Eventually we made it to the hotel, enjoyed the view of downtown Hangzhou from the twelfth floor for a moment, showered and crashed. No journal updates that night!
Saturday- June 15th, 2013
We awoke this morning and ate a Chinese breakfast (Dragon Boat festival lotus leaf wrapped sweet rice, "healthy munchkins" or sweet rice balls, sausage, fruit, fruit juice, delicious steamed pumpkin slices) and took pictures from the 17th floor where breakfast was located and them we checked out and met our tour guide to travel to a tea plantation. This very small district of Hangzhou makes the national tea of China, and has the best green tea leaves in the world. (The plantation we visited had been visited by Queen Elizabeth in 1986!) We had a tea ceremony and toured the tea drying process: very interesting! Then we drove to lunch. We tried twenty more new small plate dishes of Hangzhou specialties. My culinary vocabulary is currently stymied by my fatigue so I will just mention that again, this meal was spectacular!
Then we took the most interesting ride in China so far, past the famous farmlands of Hangzhou, known for pearl cultivation, silk, and tea. I saw a chicken farm, bogs with fisherman and varied styles of houses ranging from a concrete forest of skyscraper apartment buildings as far as the horizon is wide, a sight unknown to the USA, except in Manhattan, to waterfront villas, to humble battered brick buildings.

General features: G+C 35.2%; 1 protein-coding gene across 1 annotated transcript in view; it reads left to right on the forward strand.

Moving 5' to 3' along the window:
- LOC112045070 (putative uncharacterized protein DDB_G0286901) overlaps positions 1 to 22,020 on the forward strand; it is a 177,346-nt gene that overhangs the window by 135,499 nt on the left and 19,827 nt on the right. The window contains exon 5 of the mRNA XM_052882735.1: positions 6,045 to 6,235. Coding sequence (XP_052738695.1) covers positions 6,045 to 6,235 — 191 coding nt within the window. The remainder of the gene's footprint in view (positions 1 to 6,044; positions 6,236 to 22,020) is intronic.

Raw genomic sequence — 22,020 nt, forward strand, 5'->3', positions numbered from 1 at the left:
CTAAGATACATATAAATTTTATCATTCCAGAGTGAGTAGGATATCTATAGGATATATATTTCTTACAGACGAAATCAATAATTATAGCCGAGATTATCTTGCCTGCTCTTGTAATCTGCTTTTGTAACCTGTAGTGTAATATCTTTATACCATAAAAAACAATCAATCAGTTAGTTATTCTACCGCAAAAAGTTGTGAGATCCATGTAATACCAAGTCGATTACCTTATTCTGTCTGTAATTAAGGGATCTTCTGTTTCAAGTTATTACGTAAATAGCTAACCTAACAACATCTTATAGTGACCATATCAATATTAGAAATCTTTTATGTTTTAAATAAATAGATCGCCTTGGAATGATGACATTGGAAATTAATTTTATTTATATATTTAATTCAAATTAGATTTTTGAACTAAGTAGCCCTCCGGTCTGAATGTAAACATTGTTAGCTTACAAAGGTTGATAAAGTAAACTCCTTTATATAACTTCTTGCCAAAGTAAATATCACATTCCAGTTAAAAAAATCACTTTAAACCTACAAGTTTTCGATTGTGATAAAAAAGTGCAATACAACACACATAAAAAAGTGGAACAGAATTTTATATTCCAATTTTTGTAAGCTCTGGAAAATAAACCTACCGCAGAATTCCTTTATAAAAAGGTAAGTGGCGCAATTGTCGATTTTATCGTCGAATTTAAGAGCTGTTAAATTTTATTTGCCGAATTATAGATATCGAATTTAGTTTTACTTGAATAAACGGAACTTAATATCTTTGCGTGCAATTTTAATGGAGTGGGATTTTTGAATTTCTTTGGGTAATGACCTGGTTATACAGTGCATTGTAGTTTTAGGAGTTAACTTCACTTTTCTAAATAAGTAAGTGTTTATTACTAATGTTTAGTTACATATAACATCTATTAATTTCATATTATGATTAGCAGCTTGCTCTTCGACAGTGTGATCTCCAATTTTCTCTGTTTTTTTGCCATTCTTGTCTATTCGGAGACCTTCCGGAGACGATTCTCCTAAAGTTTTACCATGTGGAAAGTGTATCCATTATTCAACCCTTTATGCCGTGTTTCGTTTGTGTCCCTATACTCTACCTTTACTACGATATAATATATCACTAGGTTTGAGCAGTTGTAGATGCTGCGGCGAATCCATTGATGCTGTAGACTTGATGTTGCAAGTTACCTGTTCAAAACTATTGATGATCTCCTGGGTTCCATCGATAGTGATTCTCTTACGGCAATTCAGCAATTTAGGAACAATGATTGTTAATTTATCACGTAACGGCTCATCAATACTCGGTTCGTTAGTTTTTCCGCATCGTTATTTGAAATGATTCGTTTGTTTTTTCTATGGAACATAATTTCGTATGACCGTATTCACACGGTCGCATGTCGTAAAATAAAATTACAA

We drove up though the famous small town of Wuzhen, where hundreds of cars, tour busses and vans were parked awaiting tourists and took our luggage, 5 rolling suitcases, up to the visitor center across very challenging stone walkways. Inside, our bags were taken by a porter, to be ferried to us an hour later. The water town of Wuzhen is a quaint "Venice, Italy" style multi-island river town and we were staying in a refurbished farmhouse style inn with adorable hosts, who were quick to help us choose a breakfast, accept luggage, even carried all of our luggage upstairs (we would never have let them if we could have grabbed them!) We were relieved that they accepted a tip, and our watermelon! [Tipping is generally unacceptable in China- as each service is a vocation and it is a socialist society.] After walking to dinner with our tour guide, she left us to explore the walkways, bridges, water views, scenery, locals, tourists, shops and boats by ourselves for the early evening. Walking in the evening lights in Wuzhen is one of my fondest memories in China. We shopped at many stores, took photos, and ate ice cream before heading back to the inn, our princess netted canopy beds in the adorable wooden cottage style room above the river.